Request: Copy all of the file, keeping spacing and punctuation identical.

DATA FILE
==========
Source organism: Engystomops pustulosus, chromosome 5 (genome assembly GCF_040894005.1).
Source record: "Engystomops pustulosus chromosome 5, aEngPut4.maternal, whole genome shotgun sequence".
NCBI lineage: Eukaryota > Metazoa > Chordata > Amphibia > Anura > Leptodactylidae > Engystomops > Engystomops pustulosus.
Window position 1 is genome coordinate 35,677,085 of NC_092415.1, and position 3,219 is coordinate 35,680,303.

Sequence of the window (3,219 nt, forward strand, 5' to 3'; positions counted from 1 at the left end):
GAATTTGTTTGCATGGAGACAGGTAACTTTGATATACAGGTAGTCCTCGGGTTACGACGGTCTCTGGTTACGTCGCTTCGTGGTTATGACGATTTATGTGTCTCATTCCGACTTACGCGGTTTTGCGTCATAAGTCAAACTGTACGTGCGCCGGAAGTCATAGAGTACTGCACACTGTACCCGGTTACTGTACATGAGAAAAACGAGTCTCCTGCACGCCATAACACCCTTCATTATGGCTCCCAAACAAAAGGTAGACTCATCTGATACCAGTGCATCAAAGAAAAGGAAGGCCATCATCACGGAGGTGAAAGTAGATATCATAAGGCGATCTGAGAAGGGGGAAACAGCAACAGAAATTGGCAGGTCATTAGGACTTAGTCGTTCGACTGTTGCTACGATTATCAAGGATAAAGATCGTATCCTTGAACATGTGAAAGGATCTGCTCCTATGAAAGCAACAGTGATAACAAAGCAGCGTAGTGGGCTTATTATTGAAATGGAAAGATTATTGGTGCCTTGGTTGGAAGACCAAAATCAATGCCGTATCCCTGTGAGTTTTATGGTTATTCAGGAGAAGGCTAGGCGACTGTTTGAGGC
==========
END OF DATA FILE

Source organism: Engystomops pustulosus, chromosome 5 (genome assembly GCF_040894005.1).
Source record: "Engystomops pustulosus chromosome 5, aEngPut4.maternal, whole genome shotgun sequence".
NCBI lineage: Eukaryota > Metazoa > Chordata > Amphibia > Anura > Leptodactylidae > Engystomops > Engystomops pustulosus.
Window position 1 is genome coordinate 35,677,085 of NC_092415.1, and position 3,219 is coordinate 35,680,303.

Sequence of the window (3,219 nt, forward strand, 5' to 3'; positions counted from 1 at the left end):
GAATTTGTTTGCATGGAGACAGGTAACTTTGATATACAGGTAGTCCTCGGGTTACGACGGTCTCTGGTTACGTCGCTTCGTGGTTATGACGATTTATGTGTCTCATTCCGACTTACGCGGTTTTGCGTCATAAGTCAAACTGTACGTGCGCCGGAAGTCATAGAGTACTGCACACTGTACCCGGTTACTGTACATGAGAAAAACGAGTCTCCTGCACGCCATAACACCCTTCATTATGGCTCCCAAACAAAAGGTAGACTCATCTGATACCAGTGCATCAAAGAAAAGGAAGGCCATCATCACGGAGGTGAAAGTAGATATCATAAGGCGATCTGAGAAGGGGGAAACAGCAACAGAAATTGGCAGGTCATTAGGACTTAGTCGTTCGACTGTTGCTACGATTATCAAGGATAAAGATCGTATCCTTGAACATGTGAAAGGATCTGCTCCTATGAAAGCAACAGTGATAACAAAGCAGCGTAGTGGGCTTATTATTGAAATGGAAAGATTATTGGTGCCTTGGTTGGAAGACCAAAATCAATGCCGTATCCCTGTGAGTTTTATGGTTATTCAGGAGAAGGCTAGGCGACTGTTTGAGGC